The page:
We all know the story of Pandora and her infamous box. She was warned not to open the box given to her by the Greek god Zeus, but curiosity drove her to do it, therefore "unleashing" all the evils of the world.
Just as curiosity lured Pandora to do something that could potentially lead to an unpleasant result, all of us are constantly enticed to seek information, no matter the consequence. A new study suggests that our curiosity is so strong that we still follow it even when we can avoid the outcomes.
Curiosity Killed The Cat
Past research has indicated that curiosity often pushes people to participate in high-risk or miserable experiences, such as exploring dangerous terrain or watching terrifying horror scenes in movies.
Study researchers Bowen Ruan and Christopher Hsee suggest that this risky behavior is rooted from our desire to resolve certainty, regardless of the harm it could bring.
In order to check this hypothesis, Ruan and Hsee performed a number of experiments that exposed participants to uncertainty.
In one test, 54 college students happened upon electric shock pens and were told that they could click the pens to kill time before the "real" study began.
For one group of students, the pens were color-coded, each color corresponding to whether or not they would deliver a shock. Five red-stickered pens were shock pens, while other five green-stickered pens were non-shock. This way, the students would know for sure what happens when they clicked one again.
For the second group, however, the 10 pens had yellow stickers. Researchers told the students that some of the pens had batteries while some did not.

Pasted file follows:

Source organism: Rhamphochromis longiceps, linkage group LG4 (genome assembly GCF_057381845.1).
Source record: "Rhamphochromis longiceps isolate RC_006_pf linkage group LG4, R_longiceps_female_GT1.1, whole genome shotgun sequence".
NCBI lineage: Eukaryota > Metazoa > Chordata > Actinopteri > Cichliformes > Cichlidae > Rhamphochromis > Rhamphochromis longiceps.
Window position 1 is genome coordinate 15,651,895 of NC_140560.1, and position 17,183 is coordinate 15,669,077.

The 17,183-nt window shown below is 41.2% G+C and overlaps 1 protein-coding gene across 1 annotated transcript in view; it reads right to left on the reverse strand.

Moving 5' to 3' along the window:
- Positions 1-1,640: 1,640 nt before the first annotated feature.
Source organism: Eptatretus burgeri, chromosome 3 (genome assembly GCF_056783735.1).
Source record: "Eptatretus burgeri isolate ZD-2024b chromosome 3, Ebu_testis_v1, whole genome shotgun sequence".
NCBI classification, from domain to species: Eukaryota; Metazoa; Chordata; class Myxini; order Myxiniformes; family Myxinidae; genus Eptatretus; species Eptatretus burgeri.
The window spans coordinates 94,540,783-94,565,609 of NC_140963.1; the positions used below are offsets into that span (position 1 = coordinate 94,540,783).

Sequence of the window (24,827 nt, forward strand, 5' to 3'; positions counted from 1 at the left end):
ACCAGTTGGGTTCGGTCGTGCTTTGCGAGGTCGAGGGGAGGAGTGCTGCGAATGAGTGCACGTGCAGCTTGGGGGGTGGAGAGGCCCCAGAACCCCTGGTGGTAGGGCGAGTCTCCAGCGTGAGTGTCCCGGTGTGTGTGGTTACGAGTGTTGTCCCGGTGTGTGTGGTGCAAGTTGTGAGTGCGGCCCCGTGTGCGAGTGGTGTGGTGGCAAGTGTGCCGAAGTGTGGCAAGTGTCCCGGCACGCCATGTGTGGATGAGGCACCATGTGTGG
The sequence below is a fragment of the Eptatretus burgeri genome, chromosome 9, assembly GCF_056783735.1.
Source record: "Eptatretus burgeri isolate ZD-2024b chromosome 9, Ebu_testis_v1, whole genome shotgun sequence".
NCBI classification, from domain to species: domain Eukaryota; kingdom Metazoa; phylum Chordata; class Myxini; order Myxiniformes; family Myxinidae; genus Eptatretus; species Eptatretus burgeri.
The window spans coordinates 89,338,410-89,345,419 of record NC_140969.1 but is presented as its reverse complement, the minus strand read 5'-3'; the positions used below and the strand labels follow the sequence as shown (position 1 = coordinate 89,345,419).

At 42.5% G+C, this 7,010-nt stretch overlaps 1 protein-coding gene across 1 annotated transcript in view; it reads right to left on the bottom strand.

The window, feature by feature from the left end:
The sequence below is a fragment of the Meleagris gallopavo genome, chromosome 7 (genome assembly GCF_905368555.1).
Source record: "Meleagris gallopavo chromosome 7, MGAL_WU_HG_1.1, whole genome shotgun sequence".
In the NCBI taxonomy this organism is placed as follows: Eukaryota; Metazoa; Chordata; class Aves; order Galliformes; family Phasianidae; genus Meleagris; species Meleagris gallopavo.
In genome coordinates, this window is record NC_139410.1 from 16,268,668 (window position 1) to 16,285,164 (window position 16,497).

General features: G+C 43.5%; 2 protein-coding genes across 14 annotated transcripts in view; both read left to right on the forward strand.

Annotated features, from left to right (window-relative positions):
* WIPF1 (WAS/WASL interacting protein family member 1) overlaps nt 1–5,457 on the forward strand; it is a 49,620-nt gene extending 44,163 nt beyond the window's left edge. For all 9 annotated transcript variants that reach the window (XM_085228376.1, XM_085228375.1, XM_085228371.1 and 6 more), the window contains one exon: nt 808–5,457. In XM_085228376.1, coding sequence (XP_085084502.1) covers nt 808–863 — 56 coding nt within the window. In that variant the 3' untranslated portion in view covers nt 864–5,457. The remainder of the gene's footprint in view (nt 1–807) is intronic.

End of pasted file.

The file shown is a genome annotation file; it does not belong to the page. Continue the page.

For this experiment, the results were clear. Those who were not sure of the pen's ability to shock clicked more. In fact, those in the second group clicked an average of five pens, while those in the first group clicked an average of one green and two red pens.
The second test confirmed this first experiment's findings. In this test, study participants were shown 10 pens of each color. Once again, the researchers found that participants clicked more of the pens with uncertain outcome than the pens marked red and green.
But Will Satisfaction Bring It Back?
In the third study, researchers wanted to find out whether the findings from both tests would be the same under different conditions. They also wanted to know whether acting upon curiosity would indeed make participants feel worse. This study involved sounds.
The study participants viewed a computer display of 48 buttons. When clicked, a sound would be played. Buttons with the label "nails" would play an audio of nails screeching on a chalkboard, which is definitely an unpleasant sound.
Buttons with the label "water" would play an audio of running water. Those that were labeled with "?" could play either sound, but it is uncertain.
Ruan and Hsee found that students who encountered "?" buttons clicked an average of 39 buttons, while those who saw identified buttons clicked an average of 28.
Those who hit more buttons said they felt worse afterward, while those who were given uncertain outcomes said they were less happy.
In a fourth study, researchers showed participants obscured images of unpleasant-looking insects, including cockroaches and centipedes. Again, the participants could click the image so they could see it clearly.
Those who faced uncertainty clicked on more images and admitted they felt worse. When they had to predict how they would feel about their choice before acting on it, they clicked on fewer subjects and felt generally happier.
The study suggests that asking ourselves to predict the consequences of own our actions may diminish our curiosity. This also means that although curiosity is a blessing, it can even take us down wrong paths and make us feel worse. We often seek out experiences and information without thinking twice about what will happen if we do it.
"We hope this research draws attention to the risk of information seeking in our epoch, the epoch of information," said Ruan.
The study is published in the journal Psychological Science.
Photo: Boris Johnson | Flickr